The process “will take time. But we feel we’ve learned, over the last decade, how to make it more streamlined and efficient. And we hope the $1.25 billion will be distributed quickly and appropriately.”

• If funds aren’t appropriated by Congress by the end of March, plaintiffs have the opportunity to walk away from the agreement.

One problem: Last year, Congress didn’t approve a similar budget request and amount. Why will it approve the $1.25 billion this time?

In refusing the earlier request, “one of the concerns Congress expressed was the lack of signed settlement agreement in which there was an acknowledgement by the plaintiffs that this would be a sufficient amount to resolve the dispute and would be a structure they’d be satisfied with,” said Vilsack. “We now have a signed settlement agreement. … Our hope and belief is Congress will pass this appropriation expeditiously and allow us to begin the process of getting folks paid.”

To ensure the settlement funding, Vilsack pledged to “focus all my time, attention and resources. ... I think there’s bipartisan support for this. One of the senators I talked to about this recently … is (Republican) Charles Grassley from Iowa.”

Indeed, in a statement, Grassley said he’d “originally hoped that the Pigford v. Glickman settlement would take care of the injustice that had been left untouched for decades. Unfortunately, many people were shut out of the process. When it became apparent that the USDA would not act, we took further steps and introduced legislation to right the wrongs. We finally got something included in the last farm bill and now, with today’s announcement, African American farmers who were wronged by the USDA are one step closer to a full resolution and well-deserved justice.”

Such statements are unlikely to placate farmers who claim it isn’t only blacks who have had trouble with the USDA through the years. And Vilsack did himself no favors during the press conference when asked for the “most egregious example” of USDA’s racial bias.

“Here’s an example: you had two farmers — one white, one black — go into Farm Service Agency in state ‘X,’” said Vilsack. “The white farmer applied for an operating loan, had it processed rapidly, had it was approved and had the resources available so he could put a crop in. The black farmer was either denied the operating loan without due diligence to determine if he could repay the loan or he was strung out for such a long time that he didn’t get the operating loan in a timely (manner). That compromised (the black farmers’) capacity to put a crop in the ground and therefore made it more difficult to make payments and keep their farming operation. The result was either people got deeply in debt or, in some cases, they lost the farm.”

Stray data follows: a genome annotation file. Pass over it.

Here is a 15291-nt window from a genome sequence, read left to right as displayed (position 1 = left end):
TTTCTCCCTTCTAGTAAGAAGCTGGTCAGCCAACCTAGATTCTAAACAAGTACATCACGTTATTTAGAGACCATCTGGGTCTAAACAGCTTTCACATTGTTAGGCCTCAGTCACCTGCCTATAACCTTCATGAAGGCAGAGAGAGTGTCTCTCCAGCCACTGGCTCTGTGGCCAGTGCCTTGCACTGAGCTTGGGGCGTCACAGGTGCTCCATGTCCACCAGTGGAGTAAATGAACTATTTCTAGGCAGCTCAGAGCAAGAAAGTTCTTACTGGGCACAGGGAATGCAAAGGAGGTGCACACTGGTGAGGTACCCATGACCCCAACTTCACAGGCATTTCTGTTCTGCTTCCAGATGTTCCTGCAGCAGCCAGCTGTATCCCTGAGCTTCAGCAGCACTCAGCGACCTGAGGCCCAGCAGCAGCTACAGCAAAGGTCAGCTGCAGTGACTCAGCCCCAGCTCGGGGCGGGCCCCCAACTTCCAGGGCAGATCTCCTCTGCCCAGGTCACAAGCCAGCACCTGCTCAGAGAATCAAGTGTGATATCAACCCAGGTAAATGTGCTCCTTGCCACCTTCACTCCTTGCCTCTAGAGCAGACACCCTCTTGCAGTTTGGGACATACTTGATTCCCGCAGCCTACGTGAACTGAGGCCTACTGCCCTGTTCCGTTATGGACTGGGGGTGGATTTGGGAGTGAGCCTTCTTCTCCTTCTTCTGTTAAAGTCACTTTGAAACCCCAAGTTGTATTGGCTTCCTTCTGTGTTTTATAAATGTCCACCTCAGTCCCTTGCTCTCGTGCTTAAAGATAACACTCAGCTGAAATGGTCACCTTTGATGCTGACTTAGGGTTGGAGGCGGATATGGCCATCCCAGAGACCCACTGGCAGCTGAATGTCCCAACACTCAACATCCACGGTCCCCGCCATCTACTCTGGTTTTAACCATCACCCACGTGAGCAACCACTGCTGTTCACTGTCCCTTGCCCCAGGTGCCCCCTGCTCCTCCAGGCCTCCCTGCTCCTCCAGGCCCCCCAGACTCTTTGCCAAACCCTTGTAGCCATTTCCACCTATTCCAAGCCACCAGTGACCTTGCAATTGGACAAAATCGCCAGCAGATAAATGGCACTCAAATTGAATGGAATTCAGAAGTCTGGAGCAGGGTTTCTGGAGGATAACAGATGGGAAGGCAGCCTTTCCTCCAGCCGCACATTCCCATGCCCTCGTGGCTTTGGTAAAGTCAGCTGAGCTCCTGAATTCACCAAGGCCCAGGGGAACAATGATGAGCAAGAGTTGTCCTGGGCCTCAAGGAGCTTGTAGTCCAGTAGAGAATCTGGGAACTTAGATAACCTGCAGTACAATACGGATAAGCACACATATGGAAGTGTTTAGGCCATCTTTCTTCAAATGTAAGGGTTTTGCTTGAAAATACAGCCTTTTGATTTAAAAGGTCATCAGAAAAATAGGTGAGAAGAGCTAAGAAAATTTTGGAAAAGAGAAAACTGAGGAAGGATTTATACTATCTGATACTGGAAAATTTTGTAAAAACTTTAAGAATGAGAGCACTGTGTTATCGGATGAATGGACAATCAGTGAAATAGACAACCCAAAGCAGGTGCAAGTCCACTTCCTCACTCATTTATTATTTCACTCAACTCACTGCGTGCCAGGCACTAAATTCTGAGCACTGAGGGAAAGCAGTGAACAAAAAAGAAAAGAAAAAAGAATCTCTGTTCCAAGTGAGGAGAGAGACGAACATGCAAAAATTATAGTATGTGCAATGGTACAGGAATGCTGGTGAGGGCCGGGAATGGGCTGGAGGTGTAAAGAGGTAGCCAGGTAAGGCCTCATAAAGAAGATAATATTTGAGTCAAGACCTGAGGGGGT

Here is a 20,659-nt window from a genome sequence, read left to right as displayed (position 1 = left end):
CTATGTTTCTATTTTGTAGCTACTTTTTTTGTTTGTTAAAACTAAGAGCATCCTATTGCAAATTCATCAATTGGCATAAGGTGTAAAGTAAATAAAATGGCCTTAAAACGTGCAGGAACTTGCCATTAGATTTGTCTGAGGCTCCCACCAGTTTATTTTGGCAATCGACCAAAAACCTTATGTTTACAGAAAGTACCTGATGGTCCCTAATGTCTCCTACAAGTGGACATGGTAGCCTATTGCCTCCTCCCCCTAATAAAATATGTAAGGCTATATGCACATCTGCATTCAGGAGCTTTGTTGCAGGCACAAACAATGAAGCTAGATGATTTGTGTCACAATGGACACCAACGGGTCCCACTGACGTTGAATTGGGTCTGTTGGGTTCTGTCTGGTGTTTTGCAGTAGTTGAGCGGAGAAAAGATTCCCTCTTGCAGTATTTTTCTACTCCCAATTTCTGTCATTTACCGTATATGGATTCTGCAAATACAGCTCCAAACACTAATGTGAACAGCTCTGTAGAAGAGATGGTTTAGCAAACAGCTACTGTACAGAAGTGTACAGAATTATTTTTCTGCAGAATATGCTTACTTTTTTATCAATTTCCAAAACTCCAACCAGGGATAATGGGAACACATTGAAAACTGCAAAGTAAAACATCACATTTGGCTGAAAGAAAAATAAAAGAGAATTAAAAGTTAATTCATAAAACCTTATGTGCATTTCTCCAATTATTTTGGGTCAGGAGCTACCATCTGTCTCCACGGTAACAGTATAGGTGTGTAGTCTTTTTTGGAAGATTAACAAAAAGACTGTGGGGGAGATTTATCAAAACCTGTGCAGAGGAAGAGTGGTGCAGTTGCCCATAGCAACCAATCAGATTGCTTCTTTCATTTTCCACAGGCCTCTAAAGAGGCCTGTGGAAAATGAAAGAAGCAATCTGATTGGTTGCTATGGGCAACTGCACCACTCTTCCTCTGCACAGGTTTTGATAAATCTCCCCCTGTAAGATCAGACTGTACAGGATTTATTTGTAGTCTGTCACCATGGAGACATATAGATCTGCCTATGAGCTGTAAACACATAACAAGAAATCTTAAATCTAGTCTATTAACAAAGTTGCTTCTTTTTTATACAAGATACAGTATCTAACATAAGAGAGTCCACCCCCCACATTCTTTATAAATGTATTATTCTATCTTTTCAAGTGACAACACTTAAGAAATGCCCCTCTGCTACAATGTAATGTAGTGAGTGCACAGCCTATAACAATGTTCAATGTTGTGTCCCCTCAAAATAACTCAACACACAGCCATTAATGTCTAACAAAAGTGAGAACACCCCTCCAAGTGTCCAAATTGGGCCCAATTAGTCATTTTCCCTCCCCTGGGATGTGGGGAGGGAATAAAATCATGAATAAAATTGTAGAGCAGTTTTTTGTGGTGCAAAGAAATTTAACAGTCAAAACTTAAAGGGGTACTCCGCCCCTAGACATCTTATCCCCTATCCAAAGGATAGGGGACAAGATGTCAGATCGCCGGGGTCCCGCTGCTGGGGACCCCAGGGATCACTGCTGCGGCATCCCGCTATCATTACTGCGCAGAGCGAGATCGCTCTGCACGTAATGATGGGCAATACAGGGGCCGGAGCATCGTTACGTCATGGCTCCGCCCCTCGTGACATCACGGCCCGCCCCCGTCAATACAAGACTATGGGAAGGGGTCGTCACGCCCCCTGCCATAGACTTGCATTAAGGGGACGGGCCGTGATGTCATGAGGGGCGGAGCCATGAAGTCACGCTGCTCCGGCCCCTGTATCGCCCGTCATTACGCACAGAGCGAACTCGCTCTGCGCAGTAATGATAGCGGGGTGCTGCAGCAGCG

If that is the most “egregious” example Vilsack can find, Congress will surely be reluctant to fund such a settlement. In coming weeks, there will be plenty of people pointing Congress to the fact that for years numerous U.S. farmers, of all racial make-ups, received late operating loans. In fact, lawsuits similar to Pigford have been filed by other ethnicities, including whites. A class made up of Native Americans has already been certified.

In addition, Vilsack dodged questions about potential fraud, the possibility that more than $1.25 billion will be needed, and the number of potential claimants. “I’m not going to get into hypothetical circumstances,” he said. “There are numbers all over the place in terms of this. … I don’t know how many claims there will be. I don’t know if it’ll be 75,000 or 10,000. I don’t know if it’ll be 28,000 or 42,000.”

What about class attorney fees? Fees for “a lengthy list” of class attorneys “are part of the settlement negotiation,” said Perrelli. “It is a relatively complicated set of attorney fee provisions because it includes both prior work and a significant amount of future work with (Track A and Track B cases). There are also provisions that attempt to address both payments to class counsel as well as payments to non-class counsel. That’s because we want to ensure the maximum amount of funds actually reach individual farmers.

“The broad outline is … that the party will put before the court the issue of attorney fees. We’ll litigate between a range of potentially 4.1 percent and 7.4 percent of the total funds made available. That puts (attorney fees between) $49 million and $89 million.”

e-mail: dbennett@farmpress.com